On Wednesday afternoon, Cisco Systems ( CSCO
) released its fiscal third-quarter financial results. I like what I see.
For the three-month period ended April 29, Cisco posted adjusted earnings per share of $1.00 (GAAP EPS: $0.78) on revenue of $14.571B. Adjustments were made for the amortization of acquisition-related intangible assets and for share-based compensation.
The adjusted earnings print and the sales number both beat Wall Street expectations, while that sales number was good for year-over-year growth of 13.5%. Total software revenue was up 18%, while software subscription revenue was up 17%. Total ARR (annualized recurring revenue) was up 6% to $23.8B, while RPO (remaining performance obligation) grew 6% to $32.1B.
Within total sales, product-driven revenue was up 17.4% to $11.092B, while service-driven revenue landed at $3.479B (+2.7%). Cost of sales printed at $5.339B (+13.3%), leaving a gross profit of $9.232B (+13.7%). That was good for a gross margin of 63.4%, up from 63.3% a year ago.
Operating expenses increased 17.2% to $5.286B. This put operating income at $3.946B (+9.3%) and put Cisco's operating margin at 27.1%, down from 28.1% for the year-ago comp. After accounting for interest and taxes, the print for net income grew 5.5% to $3.212B.
-- Americas: Generated sales of $8.634B (+9%), producing a gross margin of 64.2%.
-- EMEA (Europe, Middle East, Africa): Generated sales of $3.806B (+11%), producing a gross margin of 66.6%.
-- APJC (Asia Pacific, Japan, China): Generated sales of $2.131B (+14%), producing a gross margin of 66.4%.
Products and Services
-- Secure, Agile Networks: Generated sales of $7.55B (+29%).
-- Internet for the Future: Generated sales of $1.392B (+5%).
-- Collaboration: Generated sales of $985M (-13%).
-- End to End Security: Generated sales of $958M (+2%).
-- Optimized Application Experiences: Generated sales of $204M (+12%).
For the current quarter, which is Cisco's fiscal fourth, the company sees revenue growth of 14% to 16%. Wall Street consensus is for 14.2%. Cisco also expects to post an adjusted gross margin rate of 64.5% to 65.5% and an adjusted operating margin rate of 34% to 35%.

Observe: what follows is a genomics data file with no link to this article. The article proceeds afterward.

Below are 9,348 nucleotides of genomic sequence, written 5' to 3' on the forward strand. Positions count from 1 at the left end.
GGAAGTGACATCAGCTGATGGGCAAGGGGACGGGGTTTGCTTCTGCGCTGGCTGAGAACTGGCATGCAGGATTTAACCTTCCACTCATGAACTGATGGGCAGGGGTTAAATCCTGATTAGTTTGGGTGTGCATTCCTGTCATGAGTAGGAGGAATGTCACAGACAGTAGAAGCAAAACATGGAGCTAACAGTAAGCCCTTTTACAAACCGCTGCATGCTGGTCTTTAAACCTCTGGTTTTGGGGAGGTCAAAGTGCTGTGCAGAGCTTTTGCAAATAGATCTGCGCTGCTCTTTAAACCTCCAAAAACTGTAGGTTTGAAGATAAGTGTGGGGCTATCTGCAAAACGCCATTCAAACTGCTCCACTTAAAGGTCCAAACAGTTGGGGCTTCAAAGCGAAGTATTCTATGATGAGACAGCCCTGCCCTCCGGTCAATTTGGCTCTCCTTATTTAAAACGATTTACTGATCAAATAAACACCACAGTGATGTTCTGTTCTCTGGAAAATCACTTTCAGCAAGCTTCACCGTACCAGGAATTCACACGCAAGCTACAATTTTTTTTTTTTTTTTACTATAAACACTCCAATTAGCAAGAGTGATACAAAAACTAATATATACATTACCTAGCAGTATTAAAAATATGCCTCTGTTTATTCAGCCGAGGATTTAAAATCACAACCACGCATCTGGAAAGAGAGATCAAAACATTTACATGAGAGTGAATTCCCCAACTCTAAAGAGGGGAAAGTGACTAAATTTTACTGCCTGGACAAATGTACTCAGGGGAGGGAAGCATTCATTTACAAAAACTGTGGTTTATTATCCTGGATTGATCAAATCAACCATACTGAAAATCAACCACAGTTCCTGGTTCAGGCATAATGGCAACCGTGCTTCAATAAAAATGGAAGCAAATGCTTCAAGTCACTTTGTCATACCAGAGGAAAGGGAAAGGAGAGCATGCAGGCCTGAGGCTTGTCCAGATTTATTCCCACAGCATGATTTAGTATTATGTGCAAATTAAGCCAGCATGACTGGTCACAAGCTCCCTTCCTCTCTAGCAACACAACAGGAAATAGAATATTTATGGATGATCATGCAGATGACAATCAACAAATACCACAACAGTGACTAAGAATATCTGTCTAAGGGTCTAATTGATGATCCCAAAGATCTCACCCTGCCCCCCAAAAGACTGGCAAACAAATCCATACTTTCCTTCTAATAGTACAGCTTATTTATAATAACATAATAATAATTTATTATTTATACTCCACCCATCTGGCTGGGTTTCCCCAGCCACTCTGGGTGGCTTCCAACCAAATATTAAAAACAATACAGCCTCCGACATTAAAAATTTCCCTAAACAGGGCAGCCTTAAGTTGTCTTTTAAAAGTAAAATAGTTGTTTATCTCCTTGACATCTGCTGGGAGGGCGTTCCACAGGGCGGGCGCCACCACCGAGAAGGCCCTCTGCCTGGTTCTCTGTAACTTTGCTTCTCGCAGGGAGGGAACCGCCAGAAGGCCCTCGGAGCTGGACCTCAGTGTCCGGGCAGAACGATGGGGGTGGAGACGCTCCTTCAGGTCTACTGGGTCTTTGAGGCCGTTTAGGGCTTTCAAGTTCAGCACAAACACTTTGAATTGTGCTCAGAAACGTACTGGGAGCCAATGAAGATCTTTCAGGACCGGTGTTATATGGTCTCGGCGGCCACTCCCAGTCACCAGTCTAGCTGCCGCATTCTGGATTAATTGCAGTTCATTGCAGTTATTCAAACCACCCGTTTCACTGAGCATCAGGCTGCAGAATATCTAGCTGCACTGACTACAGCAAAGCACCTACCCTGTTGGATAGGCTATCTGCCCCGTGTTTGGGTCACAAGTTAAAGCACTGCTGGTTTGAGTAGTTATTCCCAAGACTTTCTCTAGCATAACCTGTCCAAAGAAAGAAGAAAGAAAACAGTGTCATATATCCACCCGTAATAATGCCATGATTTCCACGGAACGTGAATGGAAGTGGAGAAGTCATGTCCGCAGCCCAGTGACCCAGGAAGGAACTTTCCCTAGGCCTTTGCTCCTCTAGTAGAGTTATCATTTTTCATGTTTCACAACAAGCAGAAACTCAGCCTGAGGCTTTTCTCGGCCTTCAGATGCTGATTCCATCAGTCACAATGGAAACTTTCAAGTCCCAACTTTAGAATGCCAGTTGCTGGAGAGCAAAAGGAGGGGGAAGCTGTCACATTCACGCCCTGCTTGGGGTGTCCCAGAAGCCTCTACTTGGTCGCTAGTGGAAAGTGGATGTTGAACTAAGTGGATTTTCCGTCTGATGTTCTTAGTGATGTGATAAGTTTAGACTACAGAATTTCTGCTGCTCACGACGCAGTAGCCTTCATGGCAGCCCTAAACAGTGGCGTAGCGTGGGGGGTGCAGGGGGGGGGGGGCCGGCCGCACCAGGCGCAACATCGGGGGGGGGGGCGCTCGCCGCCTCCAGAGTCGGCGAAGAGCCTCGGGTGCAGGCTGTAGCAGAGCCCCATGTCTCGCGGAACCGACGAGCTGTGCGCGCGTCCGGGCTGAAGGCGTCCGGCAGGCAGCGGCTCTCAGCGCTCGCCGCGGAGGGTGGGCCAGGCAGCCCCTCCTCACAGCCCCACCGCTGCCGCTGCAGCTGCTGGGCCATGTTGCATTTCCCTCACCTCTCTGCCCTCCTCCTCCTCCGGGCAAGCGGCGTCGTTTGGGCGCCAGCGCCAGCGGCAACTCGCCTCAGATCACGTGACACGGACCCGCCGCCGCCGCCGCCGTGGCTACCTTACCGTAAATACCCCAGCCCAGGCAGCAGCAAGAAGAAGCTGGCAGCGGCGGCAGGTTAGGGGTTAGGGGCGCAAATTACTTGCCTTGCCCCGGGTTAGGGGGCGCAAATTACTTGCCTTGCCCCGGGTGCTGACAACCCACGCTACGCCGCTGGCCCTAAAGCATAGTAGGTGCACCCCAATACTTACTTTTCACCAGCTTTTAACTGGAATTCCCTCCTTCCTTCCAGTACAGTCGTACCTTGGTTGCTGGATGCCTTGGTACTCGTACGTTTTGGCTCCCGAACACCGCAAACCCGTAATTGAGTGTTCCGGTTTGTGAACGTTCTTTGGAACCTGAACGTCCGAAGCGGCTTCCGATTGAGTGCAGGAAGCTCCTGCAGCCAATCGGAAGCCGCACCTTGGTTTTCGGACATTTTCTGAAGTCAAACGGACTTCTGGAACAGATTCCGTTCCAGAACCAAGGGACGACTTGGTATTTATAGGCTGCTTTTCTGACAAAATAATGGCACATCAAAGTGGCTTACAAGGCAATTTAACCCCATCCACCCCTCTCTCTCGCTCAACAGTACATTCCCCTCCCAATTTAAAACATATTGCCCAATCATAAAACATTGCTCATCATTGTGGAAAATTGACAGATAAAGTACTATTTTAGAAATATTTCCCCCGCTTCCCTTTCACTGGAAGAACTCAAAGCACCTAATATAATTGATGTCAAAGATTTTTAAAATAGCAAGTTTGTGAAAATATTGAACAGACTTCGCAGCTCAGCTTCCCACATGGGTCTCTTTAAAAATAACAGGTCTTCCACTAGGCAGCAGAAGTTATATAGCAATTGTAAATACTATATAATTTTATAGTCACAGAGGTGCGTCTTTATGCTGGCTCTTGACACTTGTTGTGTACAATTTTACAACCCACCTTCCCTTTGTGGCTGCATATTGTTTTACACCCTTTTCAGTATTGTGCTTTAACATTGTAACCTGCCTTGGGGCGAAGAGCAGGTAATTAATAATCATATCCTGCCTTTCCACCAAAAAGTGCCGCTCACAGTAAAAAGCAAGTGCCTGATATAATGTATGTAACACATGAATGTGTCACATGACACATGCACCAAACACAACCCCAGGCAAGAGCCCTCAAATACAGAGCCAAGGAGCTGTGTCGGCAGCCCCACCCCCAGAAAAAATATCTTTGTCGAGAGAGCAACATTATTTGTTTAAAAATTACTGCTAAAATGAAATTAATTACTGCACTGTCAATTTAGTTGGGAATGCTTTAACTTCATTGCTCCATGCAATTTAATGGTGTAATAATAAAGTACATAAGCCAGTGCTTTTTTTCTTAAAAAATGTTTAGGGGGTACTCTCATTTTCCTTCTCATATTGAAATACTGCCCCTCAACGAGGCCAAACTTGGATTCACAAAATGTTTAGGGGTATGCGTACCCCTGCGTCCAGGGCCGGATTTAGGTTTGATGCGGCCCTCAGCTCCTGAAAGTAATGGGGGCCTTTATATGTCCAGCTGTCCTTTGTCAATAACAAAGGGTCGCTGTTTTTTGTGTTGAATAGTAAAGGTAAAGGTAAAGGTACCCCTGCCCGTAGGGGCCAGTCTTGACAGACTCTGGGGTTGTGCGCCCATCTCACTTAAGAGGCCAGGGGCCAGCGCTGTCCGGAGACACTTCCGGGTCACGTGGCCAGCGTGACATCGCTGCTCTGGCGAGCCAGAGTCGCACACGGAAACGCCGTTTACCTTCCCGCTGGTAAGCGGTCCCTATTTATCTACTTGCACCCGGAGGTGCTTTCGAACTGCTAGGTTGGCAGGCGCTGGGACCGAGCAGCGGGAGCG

As far as profitability is concerned, Cisco projects adjusted EPS of $1.05 to $1.07. Wall Street was looking for $1.04, so this is strong current quarter guidance, for both top and bottom-line results.
For the full fiscal year, which the current quarter completes, Cisco sees revenue growth of 10% to 10.5%, which is above the 9.7% expected by Wall Street, and adjusted EPS of $3.80 to $3.82. Consensus expectations were down around $3.76 on that number. Guidance is strong for the full year as well.
So, Why Is the Stock Trading Lower?
During the company's earnings call, CFO Scott Herren revealed that total product orders were down 23%, while this could not hurt results until next fiscal year. CFO Chuck Robbins explained this: "First, our increase in product shipments is often leading customers and partners to absorb these shipments prior to placing new orders. Second, the significant reduction in product lead times reduces the need for extensive advanced ordering by our customers and third, macroeconomic conditions."
Robbins is not as concerned as are those who pressured the stock overnight. Neither am I. Robbins stressed that cancellation rates were lower than normal, and added: "They (customers) continue to invest in key technologies that are core to their overall strategies. As we previously shared, given the unprecedented demand for our technology during the pandemic, we believe sequential order rates are far more informative than year over year rates."